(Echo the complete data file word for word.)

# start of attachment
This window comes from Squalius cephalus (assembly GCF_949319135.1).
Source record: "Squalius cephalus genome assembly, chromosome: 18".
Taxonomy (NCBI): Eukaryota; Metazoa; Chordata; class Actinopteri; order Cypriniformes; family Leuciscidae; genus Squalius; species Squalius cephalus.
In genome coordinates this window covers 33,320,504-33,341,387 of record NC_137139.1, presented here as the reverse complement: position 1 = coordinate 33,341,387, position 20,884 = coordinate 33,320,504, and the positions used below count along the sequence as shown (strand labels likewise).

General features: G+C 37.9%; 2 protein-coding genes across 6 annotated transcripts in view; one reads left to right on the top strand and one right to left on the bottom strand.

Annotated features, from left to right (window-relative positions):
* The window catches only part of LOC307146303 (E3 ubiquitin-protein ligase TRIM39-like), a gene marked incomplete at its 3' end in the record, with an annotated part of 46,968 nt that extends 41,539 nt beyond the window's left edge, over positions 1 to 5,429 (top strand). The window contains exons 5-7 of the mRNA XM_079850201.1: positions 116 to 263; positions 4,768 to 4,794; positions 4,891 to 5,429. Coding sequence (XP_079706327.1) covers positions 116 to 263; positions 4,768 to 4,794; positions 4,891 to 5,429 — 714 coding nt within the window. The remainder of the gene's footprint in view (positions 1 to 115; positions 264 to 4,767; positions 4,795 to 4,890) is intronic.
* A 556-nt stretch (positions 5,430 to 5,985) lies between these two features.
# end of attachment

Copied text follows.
This window comes from Squalius cephalus (assembly GCF_949319135.1).
Source record: "Squalius cephalus genome assembly, chromosome: 18".
Taxonomy (NCBI): Eukaryota; Metazoa; Chordata; class Actinopteri; order Cypriniformes; family Leuciscidae; genus Squalius; species Squalius cephalus.
In genome coordinates this window covers 33,320,504-33,341,387 of record NC_137139.1, presented here as the reverse complement: position 1 = coordinate 33,341,387, position 20,884 = coordinate 33,320,504, and the positions used below count along the sequence as shown (strand labels likewise).

General features: G+C 37.9%; 2 protein-coding genes across 6 annotated transcripts in view; one reads left to right on the top strand and one right to left on the bottom strand.

Annotated features, from left to right (window-relative positions):
* The window catches only part of LOC307146303 (E3 ubiquitin-protein ligase TRIM39-like), a gene marked incomplete at its 3' end in the record, with an annotated part of 46,968 nt that extends 41,539 nt beyond the window's left edge, over positions 1 to 5,429 (top strand). The window contains exons 5-7 of the mRNA XM_079850201.1: positions 116 to 263; positions 4,768 to 4,794; positions 4,891 to 5,429. Coding sequence (XP_079706327.1) covers positions 116 to 263; positions 4,768 to 4,794; positions 4,891 to 5,429 — 714 coding nt within the window. The remainder of the gene's footprint in view (positions 1 to 115; positions 264 to 4,767; positions 4,795 to 4,890) is intronic.
* A 556-nt stretch (positions 5,430 to 5,985) lies between these two features.